Human studies investigating whether low vitamin D is a risk factor for asthma or allergy in childhood have yielded conflicting results; the majority of these studies have taken a single 25(OH)D measure per child, at ages that vary greatly between studies. We hypothesized that inadequate vitamin D during childhood promotes development of asthma by increasing susceptibility to two major asthma risk factors: allergic sensitisation and severe respiratory infection. We measured 25(OH)D from plasma samples collected at eight specific ages between birth and age 10 years in children within the high-risk Childhood Asthma Study (CAS) cohort and conducted cross-sectional and longitudinal analyses relevant to this hypothesis.
Vitamin D, sun and type 1 diabetes - Kate Tan, Aveni Haynes, Prue Hart and Robyn Lucas
The association between maternal ultraviolet radiation exposure and vitamin D status during pregnancy and subsequent risk of Type 1 diabetes mellitus in offspring
In 2015, 7,404 Australian children had Type 1 diabetes (1). Type 1 diabetes occurs mostly in childhood and adolescence and has a significant impact on quality of life and life expectancy. Currently, there is no cure or known way of preventing the development of Type 1 diabetes (2). Current research suggests that ensuring adequate levels of vitamin D intake during pregnancy and early infancy may be one of the most promising interventions for preventing the disorder (3). The aim of this study is to determine whether higher levels of ultraviolet (UV) radiation exposure and/or maternal vitamin D status during pregnancy are associated with a reduced risk of Type 1 diabetes in the offspring.
This retrospective population-based case control study will involve the linkage of routinely collected data from pre-existing administrative datasets with NASA satellite data to determine UV radiation exposure during pregnancy and at the time of offspring diagnosis of Type 1 diabetes.
Serum 25 hydroxyvitamin D (25(OH)D) levels will also be obtained for pregnant mothers, and for children at the time of diagnosis of Type 1 diabetes, for a subset of the cohort to determine the correlation between serum levels of 25(OH)D and UV radiation exposure in these two specific populations. This study responds to calls for further research into the area and will provide a critical body of knowledge.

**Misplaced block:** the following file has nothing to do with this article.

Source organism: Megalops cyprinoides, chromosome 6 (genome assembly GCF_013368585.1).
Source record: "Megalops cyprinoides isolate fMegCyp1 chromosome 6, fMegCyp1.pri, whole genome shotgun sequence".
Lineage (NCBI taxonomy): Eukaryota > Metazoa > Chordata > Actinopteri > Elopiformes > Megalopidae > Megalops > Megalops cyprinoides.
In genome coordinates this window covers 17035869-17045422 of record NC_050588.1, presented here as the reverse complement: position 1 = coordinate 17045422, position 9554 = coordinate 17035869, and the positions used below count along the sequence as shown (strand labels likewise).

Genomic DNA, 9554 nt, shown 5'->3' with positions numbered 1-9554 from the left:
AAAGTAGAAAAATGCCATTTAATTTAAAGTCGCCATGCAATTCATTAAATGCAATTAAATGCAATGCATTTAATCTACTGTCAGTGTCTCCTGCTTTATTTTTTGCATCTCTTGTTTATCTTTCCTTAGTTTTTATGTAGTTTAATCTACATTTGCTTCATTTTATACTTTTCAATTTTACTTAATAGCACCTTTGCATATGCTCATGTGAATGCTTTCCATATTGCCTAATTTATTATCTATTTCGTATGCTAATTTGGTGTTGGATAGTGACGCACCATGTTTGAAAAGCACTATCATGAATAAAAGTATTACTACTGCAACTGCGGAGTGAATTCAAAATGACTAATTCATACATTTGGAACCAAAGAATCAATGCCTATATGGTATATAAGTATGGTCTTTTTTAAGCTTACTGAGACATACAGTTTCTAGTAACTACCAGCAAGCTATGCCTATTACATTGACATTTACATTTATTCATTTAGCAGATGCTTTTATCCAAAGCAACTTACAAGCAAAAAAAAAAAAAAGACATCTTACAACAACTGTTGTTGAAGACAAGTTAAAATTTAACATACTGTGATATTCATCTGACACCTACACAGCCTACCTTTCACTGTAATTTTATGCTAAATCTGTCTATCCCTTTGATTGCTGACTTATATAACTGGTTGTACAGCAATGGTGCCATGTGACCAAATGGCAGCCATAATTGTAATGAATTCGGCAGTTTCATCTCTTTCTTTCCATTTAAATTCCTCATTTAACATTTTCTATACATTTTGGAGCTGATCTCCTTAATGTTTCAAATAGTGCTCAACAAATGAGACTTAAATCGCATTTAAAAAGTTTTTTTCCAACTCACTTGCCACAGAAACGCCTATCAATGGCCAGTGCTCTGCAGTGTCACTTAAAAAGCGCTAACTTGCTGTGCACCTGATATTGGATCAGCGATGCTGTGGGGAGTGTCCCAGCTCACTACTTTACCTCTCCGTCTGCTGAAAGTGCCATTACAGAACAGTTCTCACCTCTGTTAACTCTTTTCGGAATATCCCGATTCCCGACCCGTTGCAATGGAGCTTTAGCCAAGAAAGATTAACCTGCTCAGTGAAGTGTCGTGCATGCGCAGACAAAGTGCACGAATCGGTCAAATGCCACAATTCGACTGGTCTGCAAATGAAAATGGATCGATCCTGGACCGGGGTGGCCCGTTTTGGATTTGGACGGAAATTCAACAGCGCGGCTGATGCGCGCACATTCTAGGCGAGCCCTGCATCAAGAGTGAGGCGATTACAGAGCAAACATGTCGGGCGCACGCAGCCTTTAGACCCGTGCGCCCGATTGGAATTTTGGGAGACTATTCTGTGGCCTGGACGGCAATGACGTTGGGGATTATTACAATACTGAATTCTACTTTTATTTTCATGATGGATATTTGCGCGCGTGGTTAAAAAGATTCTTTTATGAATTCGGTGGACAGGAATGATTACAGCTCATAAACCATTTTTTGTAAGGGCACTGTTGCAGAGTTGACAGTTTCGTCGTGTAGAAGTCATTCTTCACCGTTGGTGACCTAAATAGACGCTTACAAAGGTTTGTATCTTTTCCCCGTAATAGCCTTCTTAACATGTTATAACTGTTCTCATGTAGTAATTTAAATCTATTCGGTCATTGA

This study will contribute important evidence on whether higher levels of maternal UV radiation exposure and 25(OH)D levels before or during pregnancy can reduce subsequent risk of Type 1 diabetes in offspring or extend the age of onset of the disease. By measuring a wide range of UV exposures for a whole population we will gain valuable insight into what levels are required to be protective.
Vitamin D, sun and preclinical models of Crohns disease - Simon Ghaly, Prue Hart
The effect of vitamin D and UV radiation on a preclinical model of Crohn's disease Low vitamin D levels have been associated with increased incidence of Crohn's disease. However supplementation trials have not generally been successful. It is possible that low vitamin D levels merely reflect low sun exposure and that exposure to UV may be a more realistic treatment strategy. A preclinical model of Crohn's Disease has been established using dextran sulphate delivered in drinking water. Mice are fed deficient, sufficient and excessive levels of vitamin D in their diets, and this is superimposed with UV phototherapy (low dose twice weekly). The mice on the diet containing the highest levels of vitamin D have the worst pathology. Assessment of all the tissues removed from the mice is ongoing in order to understand why the vitamin D-high diet is pathogenic.
Funded by special grant to Simon Ghaly by Gastroenterology Society of Australia
A "vitamin D hypothesis" has been proposed to explain the increased prevalence of eczema in regions with higher latitude. There is evidence that vitamin D acts through multiple pathways that influence the risk of eczema development. Most notably, this includes effects on skin barrier function, early immune development and bacterial defense. These biological effects are in keeping with observational studies that have indicated a link between vitamin D status and eczema outcomes, including lower serum vitamin D concentrations associated with increased incidence and severity of eczema symptoms. Measurements of cord blood 25-hydroxyvitamin D [25(OH)D] concentrations in infants, with a hereditary risk of allergic disease, have found a higher cord blood 25(OH)D concentration appears to be associated with reduced risk of eczema in early childhood. This has now been observed in two separate Australian cohorts, in Adelaide (n=270) at lattitude of 35⁰ South and in Perth (n=231) at lattitude of 32⁰ South. In these two Australian cohorts, no associations between cord blood 25(OH)D concentrations and development of allergic sensitisation, allergic rhinitis or asthma in early childhood until 3 years of age were found. Several randomised controlled trials of early life vitamin D supplementation for the prevention of eczema in infancy are now underway.